- Reduces the time for the entry of workers into operations to a maximum of 30 days by 2030, and from 15 days after that through the homologation in the accreditation of all its direct and indirect workers.
- The investment for average training (in real terms) per worker increases by 50% by 2030 compared to 2019.
- Achieves that 30% of all patents requested in Chile, in the area of materials and metallurgy, are national by 2030.
- Ensures a refined copper capacity that allows Chile to continue capturing the majority level of the value generated by the industry and that facilitates compliance with carbon-neutrality.
Third objective: Generate a value chain industry at the forefront of innovation and development
- Increases by 20%, the contribution to GDP of goods and services related to mining by 2050.
- Improve investment in Research and Development to 0.5% in relation to the sector’s GDP in 2030, keeping the intensity of investment on par with the leading mining countries by 2050.
- To have 250 world-class supplier companies and improve exports of goods and services linked to mining to US$1.5 billion by 2030 and US$4 billion by 2050.
- Improve and increase collaboration between universities and the mining industry by 2030.
- Reach a leadership position in world rankings that measure academic excellence, with 25% of careers in the area of geo/mining/metallurgy by 2030.
The 2050 Mining Policy is an important vision that will lead the Chilean mining industry into the future. This strategic document will help the private industry and government navigate the future economic, social, environmental, and governance aspects of the industry in Chile. For mining suppliers, it offers some insight into the opportunities that exist in the Chilean mining industry where their products or services can be utilized to help the industry achieve its goals.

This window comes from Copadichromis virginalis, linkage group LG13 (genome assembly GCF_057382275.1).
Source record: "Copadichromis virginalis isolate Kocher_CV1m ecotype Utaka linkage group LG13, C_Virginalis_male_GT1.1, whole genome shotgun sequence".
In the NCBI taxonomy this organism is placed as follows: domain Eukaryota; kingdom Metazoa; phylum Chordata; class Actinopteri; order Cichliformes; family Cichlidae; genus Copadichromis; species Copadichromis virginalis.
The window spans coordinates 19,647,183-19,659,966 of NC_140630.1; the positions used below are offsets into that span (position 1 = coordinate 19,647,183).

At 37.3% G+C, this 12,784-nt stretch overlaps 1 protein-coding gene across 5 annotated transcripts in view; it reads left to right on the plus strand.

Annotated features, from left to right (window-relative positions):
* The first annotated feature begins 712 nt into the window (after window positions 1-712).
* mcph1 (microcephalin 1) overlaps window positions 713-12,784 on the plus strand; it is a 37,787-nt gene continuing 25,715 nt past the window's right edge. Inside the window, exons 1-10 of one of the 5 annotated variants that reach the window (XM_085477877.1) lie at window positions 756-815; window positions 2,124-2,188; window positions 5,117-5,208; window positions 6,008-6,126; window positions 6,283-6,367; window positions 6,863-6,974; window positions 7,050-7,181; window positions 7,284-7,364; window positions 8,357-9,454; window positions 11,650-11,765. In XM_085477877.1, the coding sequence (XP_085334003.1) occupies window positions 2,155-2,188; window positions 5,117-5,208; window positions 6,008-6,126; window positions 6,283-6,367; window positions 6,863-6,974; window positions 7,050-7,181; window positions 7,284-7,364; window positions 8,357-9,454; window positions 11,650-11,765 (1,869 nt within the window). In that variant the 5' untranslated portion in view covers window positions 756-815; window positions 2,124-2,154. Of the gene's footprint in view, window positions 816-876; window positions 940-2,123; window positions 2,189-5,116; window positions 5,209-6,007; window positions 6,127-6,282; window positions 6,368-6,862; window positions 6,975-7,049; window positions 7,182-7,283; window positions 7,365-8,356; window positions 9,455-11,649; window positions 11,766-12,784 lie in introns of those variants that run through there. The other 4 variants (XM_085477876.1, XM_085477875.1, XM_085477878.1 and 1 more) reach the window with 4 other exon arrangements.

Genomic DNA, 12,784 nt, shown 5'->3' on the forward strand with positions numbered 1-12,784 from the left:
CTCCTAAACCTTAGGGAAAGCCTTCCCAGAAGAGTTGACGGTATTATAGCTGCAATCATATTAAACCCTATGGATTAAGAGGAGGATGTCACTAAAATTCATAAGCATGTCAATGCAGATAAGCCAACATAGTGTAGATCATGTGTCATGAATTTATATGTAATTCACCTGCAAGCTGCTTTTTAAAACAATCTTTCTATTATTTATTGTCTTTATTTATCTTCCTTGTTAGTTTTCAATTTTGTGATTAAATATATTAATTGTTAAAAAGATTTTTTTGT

From an ESG perspective and as covered in part one of our series, Suppliers will be needed to help reduce water usage in production processes, improve the economics for dewatering tailings, create cheaper and more efficient desalination plants, introduce less intrusive mining techniques to minimize disturbances on ecosystems, improve environmental monitoring, and to deliver products that can be recycled and reused in the circular economy.
From part two which we covered above; it is easy to see that suppliers will be needed to help mining companies become more efficient across all aspects of their operations to achieve their goals. Technology will be required at every step of the way. Everything from only running the best material through the plant, improving the transportation costs of moving material to the plant, improving the plants and crushing systems, improving the equipment utilization and downtime, and ensuring that the human capital is as productive as possible through every area of the mine.
A large part of this technology drive means suppliers will need to have people on the ground. Mining companies will need to have suppliers who can trouble shoot problems and train their local teams in the use of these technologies. Some can be done from offshore, but suppliers will need invest in having local operations even if they are only small to demonstrate their commitment to supporting the local operations.
Mining suppliers will play a large role helping mining companies to bridge the gap between where they are now and where they need to be. The 2050 Mining Policy is a good way for suppliers to see where the industry is and where it is going.